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Chevron Vice Chairman Speaks to U.S. Congress About 'New Reality' for Energy

Peter J. Robertson

By Peter J. Robertson, Vice Chairman
Chevron Corporation

Statement Delivered to the House Select Committee on Energy Independence and Global Warming

Washington, D.C., April 1, 2008

Good afternoon. Mr. Chairman, Ranking member Sensenbrenner and members of the Committee, my name is Peter Robertson and I am Vice Chairman of Chevron Corporation. I'm here today, proudly representing 59,000 Chevron employees—27,000 of whom work here in the U.S.

I appreciate the opportunity to discuss the energy issues that are very much on your minds and all Americans.

I will address three topics:

  • rising oil prices;
  • our commitment to providing energy, including renewables; and
  • policies to ensure we enhance our energy security.

Four years ago we sent a letter to members of Congress; the Administration, Cabinet members; as well as trade associations and think tanks.

It foreshadowed the issues we face today … and included concrete ideas for action.

The letter said, "We face a new reality … volatility … high prices … greater competition for resources … and heightened geopolitical risks."

Today, this "new reality" is here, and it's costing us.

All Americans feel the pain of $100 oil, and not just at the pump. Everything is more expensive. People are concerned about rising costs. And rightly so.

The world is consuming oil an ever increasing rate and it is projected to continue. There are a billion people who enjoy our standard of living. There are billions more striving for the same. The current system is straining to meet their needs.

There is dramatically reduced spare capacity. There is no room for error.

Any disruption — or perceived threat of disruption — typically sends prices up.

And the declining value of the dollar has only worsened the situation.

This situation is not sustainable. It's time to take urgent action.

So what are we doing?

Chevron produces almost 1 billion barrels of oil equivalent a year. As large as that number sounds, it serves less than 3 percent of world demand. And in the U.S., our refineries produce 6 billion gallons of gasoline each year — another large number — but that's less than 5 percent of America's gasoline consumption.

Between 2002 and 2007, Chevron invested approximately $73 billion in new energy supplies — investing what we earned. This year, we'll spend another $23 billion, including $2.3 billion on U.S. refining and marketing activities. We've added one million gallons a day in gasoline capacity over the past two years.

Let's talk about renewable energy…

Today, Chevron is the world's largest producer of geothermal energy.

Between 2007 and 2009, we plan to spend $2.5 billion on renewables and energy efficiency services.

We've formed a range of partnerships to pursue next-generation biofuels.

Let me give you one example: we teamed up with Weyerhaueser Corp. because we need partners. They know plants. We know fuels. Together we provide the unique combination necessary to meet this challenge.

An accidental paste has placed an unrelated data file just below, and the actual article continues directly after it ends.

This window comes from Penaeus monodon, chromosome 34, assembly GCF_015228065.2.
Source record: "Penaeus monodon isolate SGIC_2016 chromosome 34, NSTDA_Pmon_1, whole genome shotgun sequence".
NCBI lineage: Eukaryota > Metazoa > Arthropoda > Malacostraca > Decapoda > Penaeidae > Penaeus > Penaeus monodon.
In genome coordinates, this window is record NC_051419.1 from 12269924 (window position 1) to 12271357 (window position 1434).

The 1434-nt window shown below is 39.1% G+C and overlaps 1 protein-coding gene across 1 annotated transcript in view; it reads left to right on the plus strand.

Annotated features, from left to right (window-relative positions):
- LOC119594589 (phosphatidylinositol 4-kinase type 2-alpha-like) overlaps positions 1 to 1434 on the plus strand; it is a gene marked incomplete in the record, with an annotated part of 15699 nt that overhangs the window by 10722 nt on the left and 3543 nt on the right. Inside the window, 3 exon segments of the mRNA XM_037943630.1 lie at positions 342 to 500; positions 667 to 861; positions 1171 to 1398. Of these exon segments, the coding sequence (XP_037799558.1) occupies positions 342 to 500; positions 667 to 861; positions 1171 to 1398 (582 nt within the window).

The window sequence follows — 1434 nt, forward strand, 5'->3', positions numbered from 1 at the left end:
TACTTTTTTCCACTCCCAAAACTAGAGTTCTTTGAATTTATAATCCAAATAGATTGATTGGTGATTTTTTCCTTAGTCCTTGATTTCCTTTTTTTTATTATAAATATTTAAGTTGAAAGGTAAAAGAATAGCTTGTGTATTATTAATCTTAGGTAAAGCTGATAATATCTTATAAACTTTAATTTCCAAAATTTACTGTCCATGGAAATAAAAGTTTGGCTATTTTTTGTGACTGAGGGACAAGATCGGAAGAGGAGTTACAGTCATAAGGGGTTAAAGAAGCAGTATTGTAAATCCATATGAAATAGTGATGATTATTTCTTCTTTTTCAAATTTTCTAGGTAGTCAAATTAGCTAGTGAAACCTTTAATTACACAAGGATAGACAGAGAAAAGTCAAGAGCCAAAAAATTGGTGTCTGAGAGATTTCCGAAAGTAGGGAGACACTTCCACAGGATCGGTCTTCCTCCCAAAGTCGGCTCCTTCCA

But it will take time to have a meaningful impact. A large biofuels plant in the U.S. produces in a single year what one of our refineries produces in a single week. The enormous scale of the energy system means that we must continue to bring traditional energy supplies to market — even as we accelerate the development of renewables.

But increasing supply is only one important step. We also need to aggressively moderate demand. America needs to become a nation of energy savers.

Chevron Energy Solutions has completed more than 800 energy efficiency and renewable energy projects largely in public facilities, reducing emissions and saving on average nearly 30 percent in energy and operational costs.

In closing, I want to emphasize what we can do together to help consumers.

The National Petroleum Council study involved 1,000 participants: scientists and NGOs, industrial consumers and policy experts. It recommended five strategies, ranging from moderating demand to expanding supply to increasing research.

It has given us sound … sensible … achievable solutions. Now … we need action.

We strongly urge you to implement its recommendations.

But first we need to change our nation's conventional wisdom about energy development and use.

On the demand side, our country needs to value energy as a precious resource. We need a Made in America solution, enabled by everything from human ingenuity to smart buildings… to advanced vehicles.

On the supply side, we need to be sensitive to the scale and timeframes required to alter the energy mix. We need your help to open up the 85 percent of the Outer Continental Shelf that is off limits. We can't expect other countries to expand their resource development to meet our needs as we limit our development without good reason.

And we need your help in dealing with inefficiencies in the gasoline market. There are 17 boutique fuel requirements across the country. More requirements on fuels are being added through renewable fuel mandates and proposed climate policies. These important policies must be advanced in a way Americans can afford.

The time for action is now. During the five minutes it took to deliver my remarks, the world has consumed the energy equivalent of 35 million gallons of oil equivalent.

Our collective leadership and ingenuity can set a path for true progress.

At Chevron, we'll continue to do our part.

Thank you.

Updated: April 2008